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Atlantic Puffin Fratercula arctica
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This species has experienced rapid declines across its European range. Population trends outside Europe are unknown. Extrapolated over three generation lengths and allowing for uncertainty, the population is thought to be declining at a rate sufficient to trigger Vulnerable under the population size criterion. Should population trends become less uncertain both within and outside its European range it may merit uplisting or downlisting.

Taxonomic source(s)
AERC TAC. 2003. AERC TAC Checklist of bird taxa occurring in Western Palearctic region, 15th Draft. Available at: # _the_WP15.xls#.
Cramp, S.; Perrins, C. M. 1977-1994. Handbook of the birds of Europe, the Middle East and Africa. The birds of the western Palearctic. Oxford University Press, Oxford.
del Hoyo, J.; Collar, N. J.; Christie, D. A.; Elliott, A.; Fishpool, L. D. C. 2014. HBW and BirdLife International Illustrated Checklist of the Birds of the World. Barcelona, Spain and Cambridge UK: Lynx Edicions and BirdLife International.

26-36 cm, wingspan 47-63 cm. Mostly black upperparts from neck, across throat with white breast, flanks and belly (Nettleship et al. 2014). White/grey face with black band from forehead to nape. Large triangular bill, radially compressed, bluish grey at base with pale yellow cere and orange/yellow rictal rosette at gape. Orange-red eye ring with soft brown iris. Juvenile resembles adult but generally smaller. Similar species Horned Puffin F. corniculata is larger and with different bill and facial ornaments.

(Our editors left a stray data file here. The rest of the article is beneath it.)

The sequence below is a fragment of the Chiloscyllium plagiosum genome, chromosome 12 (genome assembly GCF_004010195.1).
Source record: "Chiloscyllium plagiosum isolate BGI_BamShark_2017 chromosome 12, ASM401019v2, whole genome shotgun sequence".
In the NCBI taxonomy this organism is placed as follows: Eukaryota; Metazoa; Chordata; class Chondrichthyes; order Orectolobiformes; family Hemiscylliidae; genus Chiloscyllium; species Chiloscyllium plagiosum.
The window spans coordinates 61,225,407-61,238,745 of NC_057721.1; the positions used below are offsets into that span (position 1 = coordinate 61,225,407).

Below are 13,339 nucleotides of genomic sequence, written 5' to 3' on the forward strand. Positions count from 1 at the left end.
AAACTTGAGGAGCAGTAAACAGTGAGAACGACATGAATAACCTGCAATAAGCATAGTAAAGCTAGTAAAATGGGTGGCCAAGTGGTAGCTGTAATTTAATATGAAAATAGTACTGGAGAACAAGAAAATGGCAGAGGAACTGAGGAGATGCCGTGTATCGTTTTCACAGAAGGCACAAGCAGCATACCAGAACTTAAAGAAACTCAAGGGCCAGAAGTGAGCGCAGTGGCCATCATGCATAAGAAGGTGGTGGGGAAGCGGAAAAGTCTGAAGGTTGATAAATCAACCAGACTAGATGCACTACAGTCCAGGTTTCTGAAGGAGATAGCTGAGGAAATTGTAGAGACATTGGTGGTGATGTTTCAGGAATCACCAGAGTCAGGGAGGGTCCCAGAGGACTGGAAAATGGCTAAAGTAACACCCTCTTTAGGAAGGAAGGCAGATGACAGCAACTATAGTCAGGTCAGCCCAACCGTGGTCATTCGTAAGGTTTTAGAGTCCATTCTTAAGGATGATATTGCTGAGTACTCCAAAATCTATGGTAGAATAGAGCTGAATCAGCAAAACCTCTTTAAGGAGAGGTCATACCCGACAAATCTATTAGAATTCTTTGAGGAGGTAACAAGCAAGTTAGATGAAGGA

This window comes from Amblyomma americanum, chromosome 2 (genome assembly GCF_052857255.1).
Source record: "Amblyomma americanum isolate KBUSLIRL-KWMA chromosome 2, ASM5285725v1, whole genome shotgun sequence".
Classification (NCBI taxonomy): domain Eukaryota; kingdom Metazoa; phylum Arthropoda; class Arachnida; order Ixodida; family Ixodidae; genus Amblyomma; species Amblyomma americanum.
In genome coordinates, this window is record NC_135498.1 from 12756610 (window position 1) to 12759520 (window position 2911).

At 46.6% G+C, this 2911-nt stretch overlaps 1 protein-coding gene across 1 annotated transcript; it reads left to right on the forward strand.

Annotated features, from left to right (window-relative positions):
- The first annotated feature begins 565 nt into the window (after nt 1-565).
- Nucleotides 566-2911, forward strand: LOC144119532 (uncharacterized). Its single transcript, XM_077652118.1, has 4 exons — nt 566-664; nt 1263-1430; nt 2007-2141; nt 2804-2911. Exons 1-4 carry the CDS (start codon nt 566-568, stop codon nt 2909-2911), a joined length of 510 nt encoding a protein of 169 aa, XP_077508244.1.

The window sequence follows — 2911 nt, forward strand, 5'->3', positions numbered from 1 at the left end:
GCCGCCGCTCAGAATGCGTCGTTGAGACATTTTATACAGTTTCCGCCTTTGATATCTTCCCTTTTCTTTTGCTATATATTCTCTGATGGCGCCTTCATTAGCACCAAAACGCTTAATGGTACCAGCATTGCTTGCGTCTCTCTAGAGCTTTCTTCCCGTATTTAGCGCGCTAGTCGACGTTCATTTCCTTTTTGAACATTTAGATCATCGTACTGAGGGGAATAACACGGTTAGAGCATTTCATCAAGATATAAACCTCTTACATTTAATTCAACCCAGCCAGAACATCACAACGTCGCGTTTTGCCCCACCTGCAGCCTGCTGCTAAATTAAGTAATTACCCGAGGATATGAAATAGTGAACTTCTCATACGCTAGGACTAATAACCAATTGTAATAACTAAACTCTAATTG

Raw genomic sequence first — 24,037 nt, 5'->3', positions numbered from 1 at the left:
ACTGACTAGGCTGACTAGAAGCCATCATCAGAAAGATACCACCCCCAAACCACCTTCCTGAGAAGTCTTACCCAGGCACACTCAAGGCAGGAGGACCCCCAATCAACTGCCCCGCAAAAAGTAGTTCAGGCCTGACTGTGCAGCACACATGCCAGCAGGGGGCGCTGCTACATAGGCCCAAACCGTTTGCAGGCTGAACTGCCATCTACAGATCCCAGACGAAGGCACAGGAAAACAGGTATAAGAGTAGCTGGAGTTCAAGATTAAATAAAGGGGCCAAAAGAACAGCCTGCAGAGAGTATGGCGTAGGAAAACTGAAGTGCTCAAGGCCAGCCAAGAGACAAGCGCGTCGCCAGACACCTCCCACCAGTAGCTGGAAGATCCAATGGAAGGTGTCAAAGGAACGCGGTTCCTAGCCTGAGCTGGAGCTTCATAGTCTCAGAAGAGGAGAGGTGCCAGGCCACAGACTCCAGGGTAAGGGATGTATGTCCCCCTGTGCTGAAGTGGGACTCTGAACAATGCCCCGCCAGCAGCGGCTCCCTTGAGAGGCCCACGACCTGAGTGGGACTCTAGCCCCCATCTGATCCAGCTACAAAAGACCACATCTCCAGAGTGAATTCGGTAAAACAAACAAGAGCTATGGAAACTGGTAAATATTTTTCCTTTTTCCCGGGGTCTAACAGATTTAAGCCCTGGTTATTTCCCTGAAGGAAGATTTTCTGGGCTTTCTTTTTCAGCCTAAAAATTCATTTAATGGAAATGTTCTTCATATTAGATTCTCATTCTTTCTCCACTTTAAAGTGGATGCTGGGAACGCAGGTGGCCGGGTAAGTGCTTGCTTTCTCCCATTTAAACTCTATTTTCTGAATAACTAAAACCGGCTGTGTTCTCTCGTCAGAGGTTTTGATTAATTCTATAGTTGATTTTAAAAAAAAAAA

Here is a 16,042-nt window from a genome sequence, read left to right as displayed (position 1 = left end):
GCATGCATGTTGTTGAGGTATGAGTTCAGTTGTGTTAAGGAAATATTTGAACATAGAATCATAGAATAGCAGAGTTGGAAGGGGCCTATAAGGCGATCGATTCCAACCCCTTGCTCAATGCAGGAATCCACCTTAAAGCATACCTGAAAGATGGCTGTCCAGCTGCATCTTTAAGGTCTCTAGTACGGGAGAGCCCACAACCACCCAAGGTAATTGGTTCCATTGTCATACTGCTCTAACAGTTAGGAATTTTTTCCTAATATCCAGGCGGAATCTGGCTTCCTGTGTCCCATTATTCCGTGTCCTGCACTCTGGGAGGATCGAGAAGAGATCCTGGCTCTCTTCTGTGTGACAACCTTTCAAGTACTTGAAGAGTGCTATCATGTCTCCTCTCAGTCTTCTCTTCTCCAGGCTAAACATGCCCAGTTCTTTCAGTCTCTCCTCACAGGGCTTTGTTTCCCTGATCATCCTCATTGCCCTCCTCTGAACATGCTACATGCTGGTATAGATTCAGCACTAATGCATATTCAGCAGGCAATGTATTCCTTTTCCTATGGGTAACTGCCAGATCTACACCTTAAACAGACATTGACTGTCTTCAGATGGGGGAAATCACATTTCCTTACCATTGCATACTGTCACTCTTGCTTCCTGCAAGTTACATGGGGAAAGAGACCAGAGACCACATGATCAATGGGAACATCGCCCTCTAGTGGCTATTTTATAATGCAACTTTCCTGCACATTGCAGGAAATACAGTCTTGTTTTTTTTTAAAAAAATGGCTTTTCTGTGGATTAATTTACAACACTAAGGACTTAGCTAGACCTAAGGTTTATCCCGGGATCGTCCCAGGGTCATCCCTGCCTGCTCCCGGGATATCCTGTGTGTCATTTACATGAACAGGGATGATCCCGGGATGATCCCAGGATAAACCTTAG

Distribution and population
The Atlantic Puffin can be found throughout the North Atlantic Ocean, from north-west Greenland (to Denmark) to the coastline of Newfoundland (Canada) in the west, and from north Norway down to the Canary Islands, Spain (in winter) in the east (del Hoyo et al. 1996). The population in Iceland and Norway, which together account for 80% of the European population, decreased markedly since the early 2000s (BirdLife International 2015). In south and west Iceland the population has generally failed every year since 2005 (G. A. Gudmundsson in litt. 2015). The largest Norwegian colony, Røst, has experienced sharp declines (T. Anker-Nilssen in litt. 2015) and the population at Runde has also declined (A. O. Folkestad in litt. 2015) however many colonies remain unmonitored (T. Anker-Nilssen in litt. 2015). Populations in the Faroe Islands (Denmark) and Greenland are also reported to be decreasing (BirdLife International 2015). Although the population size was estimated to be increasing in the U.K. during 1969-2000, evidence suggests that it has undergone declines or probable declines since 2000 (Harris and Wanless 2011). A reduction in the recruitment of juveniles into the breeding population is thought to be the most likely factor involved in a sharp decrease in the number of puffins at the Fair Isle (U.K.) breeding colony; from approximately 20,200 individuals in 1986 to 10,700 individuals in 2012 (Miles et al. 2015). Adult survival probability remained similar across the 27 years of the study, whilst breeding success, the number of feeding visits by adults to chicks and the size of available prey fish all decreased.